Susan Murphy, professor of statistics and computer science and Radcliffe Alumnae Professor at the Radcliffe Institute, will receive a Luminary Award at the Precision Medicine 2018 World Conference for her work developing innovative data science methods to improve mobile health care for patients with chronic disease. In recognition of the “highly signiﬁcant impact” of her work applying statistical methods to improving health care, Murphy has also been chosen to deliver the Fisher Lecture at this year’s Joint Statistical Meetings of the American Statistics Association, which is one of the world’s premier statistics meetings.Dr. Murphy is a data scientist working on developing data analysis methods and experimental designs to improve real time multi-stage decision-making in mobile health. She focuses particularly on methods and algorithms that can be employed in wearable devices to deliver individually tailored treatments. Murphy also developed the sequential, multiple assignment, randomized trial (SMART). SMART designs provide scientists with the empirical tools to build adaptive interventions, treatment rules that dictate whether, how, and when to alter treatment for patients. SMARTs are currently being used to build better treatments for a broad range of health problems, including cocaine abuse, depression, alcohol abuse, ADHD, autism, and bipolar disorder.Prior to arriving at Harvard last summer, Murphy had been at the University of Michigan since 1998, most recently as a distinguished University Professor of Statistics, research professor at the Institute for Social Research, and professor of psychiatry at the University of Michigan Medical School. Among her many honors, Murphy was inducted into the National Academy of Medicine in 2014 and into the National Academy of Sciences in 2016 for her distinguished and continuing achievements in original science. In 2013 she was awarded a MacArthur Fellowship for her work developing new methods that evaluate treatment courses for chronic conditions and that allow researchers to test the efficacy of adaptive interventions in clinical trials.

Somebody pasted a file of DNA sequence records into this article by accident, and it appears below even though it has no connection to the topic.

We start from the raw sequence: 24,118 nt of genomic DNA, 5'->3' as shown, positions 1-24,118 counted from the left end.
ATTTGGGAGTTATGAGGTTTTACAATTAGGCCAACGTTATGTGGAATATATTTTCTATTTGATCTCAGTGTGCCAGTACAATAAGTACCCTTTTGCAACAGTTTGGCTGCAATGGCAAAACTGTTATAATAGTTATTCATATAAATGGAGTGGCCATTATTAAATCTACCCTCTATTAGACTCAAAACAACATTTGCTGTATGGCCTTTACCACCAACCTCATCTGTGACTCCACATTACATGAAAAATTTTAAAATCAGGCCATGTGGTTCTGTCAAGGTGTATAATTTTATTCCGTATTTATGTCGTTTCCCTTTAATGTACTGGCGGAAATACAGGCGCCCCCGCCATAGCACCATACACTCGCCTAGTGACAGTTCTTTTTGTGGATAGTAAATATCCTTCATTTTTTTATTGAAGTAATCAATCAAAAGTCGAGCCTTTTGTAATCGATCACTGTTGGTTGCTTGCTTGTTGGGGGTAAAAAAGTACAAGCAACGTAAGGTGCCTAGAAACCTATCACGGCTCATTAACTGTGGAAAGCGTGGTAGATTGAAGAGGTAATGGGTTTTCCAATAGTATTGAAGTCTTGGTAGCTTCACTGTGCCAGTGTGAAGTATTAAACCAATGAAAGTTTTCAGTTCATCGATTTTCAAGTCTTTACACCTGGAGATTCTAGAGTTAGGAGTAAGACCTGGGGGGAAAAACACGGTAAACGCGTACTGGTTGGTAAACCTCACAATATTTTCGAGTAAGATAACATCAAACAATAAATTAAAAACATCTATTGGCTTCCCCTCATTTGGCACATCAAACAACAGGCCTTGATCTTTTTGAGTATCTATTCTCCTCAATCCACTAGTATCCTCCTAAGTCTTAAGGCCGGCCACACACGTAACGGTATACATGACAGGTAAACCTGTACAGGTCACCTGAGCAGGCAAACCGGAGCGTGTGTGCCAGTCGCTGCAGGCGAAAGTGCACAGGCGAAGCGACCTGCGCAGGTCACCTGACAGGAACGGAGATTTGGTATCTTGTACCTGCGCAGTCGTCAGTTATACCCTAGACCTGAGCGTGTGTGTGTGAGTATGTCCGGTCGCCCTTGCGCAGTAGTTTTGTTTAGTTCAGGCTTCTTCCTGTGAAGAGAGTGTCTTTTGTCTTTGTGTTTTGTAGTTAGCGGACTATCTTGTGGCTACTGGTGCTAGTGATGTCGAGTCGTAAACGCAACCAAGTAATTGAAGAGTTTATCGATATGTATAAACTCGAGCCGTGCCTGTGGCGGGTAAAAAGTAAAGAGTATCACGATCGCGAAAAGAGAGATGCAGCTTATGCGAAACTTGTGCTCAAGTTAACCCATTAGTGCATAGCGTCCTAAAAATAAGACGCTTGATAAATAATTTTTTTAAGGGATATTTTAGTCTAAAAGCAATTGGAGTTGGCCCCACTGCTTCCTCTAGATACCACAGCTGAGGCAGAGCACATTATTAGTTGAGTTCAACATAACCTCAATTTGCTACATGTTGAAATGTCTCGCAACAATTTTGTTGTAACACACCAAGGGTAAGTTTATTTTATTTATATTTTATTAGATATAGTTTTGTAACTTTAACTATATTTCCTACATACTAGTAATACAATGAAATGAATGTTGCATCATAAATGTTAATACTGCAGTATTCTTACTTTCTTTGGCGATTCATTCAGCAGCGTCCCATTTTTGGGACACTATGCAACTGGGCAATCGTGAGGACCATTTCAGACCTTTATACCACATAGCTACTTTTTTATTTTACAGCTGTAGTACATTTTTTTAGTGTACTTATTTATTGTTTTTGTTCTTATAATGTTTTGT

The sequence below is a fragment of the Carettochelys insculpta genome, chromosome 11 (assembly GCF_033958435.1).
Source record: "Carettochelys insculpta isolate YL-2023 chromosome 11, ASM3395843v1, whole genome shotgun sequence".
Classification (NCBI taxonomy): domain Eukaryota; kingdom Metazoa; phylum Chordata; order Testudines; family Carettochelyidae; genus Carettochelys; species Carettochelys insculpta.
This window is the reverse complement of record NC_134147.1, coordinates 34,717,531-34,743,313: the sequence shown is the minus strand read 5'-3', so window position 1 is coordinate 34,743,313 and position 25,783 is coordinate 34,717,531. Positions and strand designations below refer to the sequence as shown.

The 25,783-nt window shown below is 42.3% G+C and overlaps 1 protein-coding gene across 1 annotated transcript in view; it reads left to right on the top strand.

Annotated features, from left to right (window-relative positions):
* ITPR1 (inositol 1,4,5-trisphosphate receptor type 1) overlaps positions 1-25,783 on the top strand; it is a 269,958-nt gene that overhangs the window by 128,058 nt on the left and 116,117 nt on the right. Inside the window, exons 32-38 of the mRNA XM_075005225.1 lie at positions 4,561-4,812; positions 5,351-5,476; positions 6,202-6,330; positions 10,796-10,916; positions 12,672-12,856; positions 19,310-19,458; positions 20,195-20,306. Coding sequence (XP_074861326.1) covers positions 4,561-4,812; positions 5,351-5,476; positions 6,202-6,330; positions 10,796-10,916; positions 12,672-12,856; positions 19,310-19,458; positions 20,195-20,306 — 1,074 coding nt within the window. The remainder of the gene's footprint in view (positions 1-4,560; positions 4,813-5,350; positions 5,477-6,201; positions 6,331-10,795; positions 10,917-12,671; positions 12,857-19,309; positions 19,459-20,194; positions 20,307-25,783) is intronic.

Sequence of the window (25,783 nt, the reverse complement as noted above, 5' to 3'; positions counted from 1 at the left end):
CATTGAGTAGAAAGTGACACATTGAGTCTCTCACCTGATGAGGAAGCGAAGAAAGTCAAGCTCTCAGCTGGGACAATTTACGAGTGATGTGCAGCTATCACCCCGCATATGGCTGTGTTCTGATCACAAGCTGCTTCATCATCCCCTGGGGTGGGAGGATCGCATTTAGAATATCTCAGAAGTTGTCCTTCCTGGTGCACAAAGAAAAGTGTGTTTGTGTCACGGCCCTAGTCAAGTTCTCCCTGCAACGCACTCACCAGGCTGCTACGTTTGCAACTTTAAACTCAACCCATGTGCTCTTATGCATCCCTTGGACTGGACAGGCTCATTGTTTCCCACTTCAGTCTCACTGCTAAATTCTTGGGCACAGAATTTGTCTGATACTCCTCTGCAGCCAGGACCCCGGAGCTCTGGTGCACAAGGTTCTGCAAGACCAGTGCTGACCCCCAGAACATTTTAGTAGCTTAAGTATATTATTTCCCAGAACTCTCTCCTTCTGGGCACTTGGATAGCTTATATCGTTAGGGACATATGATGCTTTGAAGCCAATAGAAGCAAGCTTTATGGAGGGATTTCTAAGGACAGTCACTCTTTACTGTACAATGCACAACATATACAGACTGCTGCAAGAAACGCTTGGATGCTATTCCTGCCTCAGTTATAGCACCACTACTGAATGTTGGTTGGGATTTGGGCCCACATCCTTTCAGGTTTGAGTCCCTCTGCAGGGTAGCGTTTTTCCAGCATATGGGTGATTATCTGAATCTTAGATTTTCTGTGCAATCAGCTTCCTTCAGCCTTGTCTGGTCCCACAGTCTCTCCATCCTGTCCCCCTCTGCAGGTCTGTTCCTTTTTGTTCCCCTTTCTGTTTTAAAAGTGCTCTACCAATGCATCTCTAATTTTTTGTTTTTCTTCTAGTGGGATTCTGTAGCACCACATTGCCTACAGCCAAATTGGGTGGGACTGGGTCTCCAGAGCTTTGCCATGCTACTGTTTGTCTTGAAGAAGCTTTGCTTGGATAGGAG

Photo: ZUMA / MGNNEW YORK — As health officials around the world push to get more ventilators to treat coronavirus patients, some doctors are moving away from using the breathing machines when they can.The reason: Some hospitals have reported unusually high death rates for coronavirus patients on ventilators, and some doctors worry that the machines could be harming certain patients.The evolving treatments highlight the fact that doctors are still learning the best way to manage a virus that emerged only months ago. They are relying on anecdotal, real-time data amid a crush of patients and shortages of basic supplies.Mechanical ventilators push oxygen into patients whose lungs are failing. Using the machines involves sedating a patient and sticking a tube into the throat. Deaths in such sick patients are common, no matter the reason they need the breathing help. Generally speaking, 40% to 50% of patients with severe respiratory distress die while on ventilators, experts say. But 80% or more of coronavirus patients placed on the machines in New York City have died, state and city officials say.Higher-than-normal death rates also have been reported elsewhere in the U.S., said Dr. Albert Rizzo, the American Lung Association’s chief medical officer.Similar reports have emerged from China and the United Kingdom. One U.K. report put the figure at 66%. A very small study in Wuhan, the Chinese city where the disease first emerged, said 86% died.The reason is not clear. It may have to do with what kind of shape the patients were in before they were infected. Or it could be related to how sick they had become by the time they were put on the machines, some experts said.But some health professionals have wondered whether ventilators might actually make matters worse in certain patients, perhaps by igniting or worsening a harmful immune system reaction.That’s speculation. But experts do say ventilators can be damaging to a patient over time, as high-pressure oxygen is forced into the tiny air sacs in a patient’s lungs.“We know that mechanical ventilation is not benign,” said Dr. Eddy Fan, an expert on respiratory treatment at Toronto General Hospital. “One of the most important findings in the last few decades is that medical ventilation can worsen lung injury — so we have to be careful how we use it.”The dangers can be eased by limiting the amount of pressure and the size of breaths delivered by the machine, Fan said.But some doctors say they’re trying to keep patients off ventilators as long as possible, and turning to other techniques instead.Only a few weeks ago in New York City, coronavirus patients who came in quite sick were routinely placed on ventilators to keep them breathing, said Dr. Joseph Habboushe, an emergency medicine doctor who works in Manhattan hospitals.But increasingly, physicians are trying other measures first. One is having patients lie in different positions — including on their stomachs — to allow different parts of the lung to aerate better. Another is giving patients more oxygen through nose tubes or other devices. Some doctors are experimenting with adding nitric oxide to the mix, to help improve blood flow and oxygen to the least damaged parts of the lungs.“If we’re able to make them better without intubating them, they are more likely to have a better outcome — we think,” Habboushe said.He said those decisions are separate from worries that there are not enough ventilators available. But that is a concern as well, Habboushe added.There are widespread reports that coronavirus patients tend to be on ventilators much longer than other kinds of patients, said Dr. William Schaffner, an infectious diseases expert at Vanderbilt University.Experts say that patients with bacterial pneumonia, for example, may be on a ventilator for no more than a day or two. But it’s been common for coronavirus patients to have been on a ventilator “seven days, 10 days, 15 days, and they’re passing away,” said New York Gov. Andrew Cuomo, when asked about ventilator death rates during a news briefing on Wednesday.That’s one reason for worries that ventilators could grow in short supply. Experts worry that as cases mount, doctors will be forced to make terrible decisions about who lives and who dies because they won’t have enough machines for every patient who needs one.New York State Health Commissioner Dr. Howard Zucker said Wednesday that officials are looking into other possible therapies that can be given earlier, but added “that’s all experimental.”The new virus is a member of the coronavirus family that can cause colds as well as more serious illnesses. Health officials say it spreads mainly from droplets when an infected person coughs or sneezes. There is no proven drug treatment or vaccine against it.Experts think most people who are infected suffer nothing worse than unpleasant but mild illnesses that may include fever and coughing.But roughly 20% — many of them older adults or people weakened by chronic conditions — can grow much sicker. They can have trouble breathing and suffer chest pain. Their lungs can become inflamed, causing a dangerous condition called acute respiratory distress syndrome. An estimated 3% to 4% may need ventilators.“The ventilator is not therapeutic. It’s a supportive measure while we wait for the patient’s body to recover,” said Dr. Roger Alvarez, a lung specialist with the University of Miami Health System in Florida, who is a leader in the effort to use nitric oxide to keep patients off ventilators for as long as possible.Zachary Shemtob said he was “absolutely terrified” when he was told his 44-year-old husband, David, needed to be put on a ventilator at NYU Langone last month after becoming infected with the virus.“Needing to be ventilated might mean never getting off the ventilator,” he said.Shemtob said the hospital did not give any percentages on survival, but he got the impression it was essentially a coin flip. He looked up the rates only after his husband was breathing on his own six days later.“A coin flip was generous it seems,” he said.But Shemtob noted cases vary. His husband is relatively young.“David is living proof that they can really save lives, and how incredibly important they are,” Shemtob said. 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However, with the higher grain prices increasing their costs, that extra money will go towardmeeting feed costs rather than profits for hog farmers. As the year comes to an end, though, prices have dropped back to about $40 per hundredweight– fairly low — and grain prices soared. With increasing worldwide demand, prices increased slightly more than many economistsexpected to a high of about $50 per hundred pounds. “As we begin (1996) we will likely be in the low $40 range (per hundredweight),” he said,”moving up into the $50 range by midyear and back down into the mid-$40s as we close 1996.” If the industry liquidates its stock of hogs, McKissick said, prices may rise briefly. If farmers sellhogs for the slim profits, they may not replace those animals in their herds, further decreasingsupply. The year’s highlight was that for the first time in history, the nation became a net exporter ofpork. Largely because of demand from the Orient, the United States exported more pork than weneeded for domestic consumption. “That walked away with any profits hog producers were able to accumulate during the middlepart of the year,” McKissick said. “Georgia hog producers had a roller-coaster ride in 1995,” said John McKissick, a livestockeconomist with the University of Georgia Extension Service. He adds, though, that when those prices are adjusted for inflation, prices will remain fairly stable.The higher-quality pork cuts, such as roasts, hams and loins, may increase in price more quicklythan bacon or ribs. “Consumers will see a slight increase in pork prices at the grocery store because of diminishingpork production,” McKissick said. “Retail prices would be something in the neighborhood of 2percent to 3 percent higher in 1996.” Pork prices and costs fluctuated enough during the year to make heads spin and leave farmersreeling. Many export markets pay top dollar for prime cuts. Space in many countries, especially in theOrient, is unavailable for raising hogs, so buyers pay premium prices for specialty cuts. Thismarket could be the best chance for Georgia producers to make money in 1996. This market forces farmers to control costs even more carefully than ever. Shrinking profitsremain in jeopardy as producers struggle to meet retail demand with ever-increasing costs. McKissick expects pork production to be down 1 percent to 2 percent in 1996, compared to1995. That decrease could drive prices slightly higher — possibly $1 to $3 per hundredweighthigher than 1995 average prices.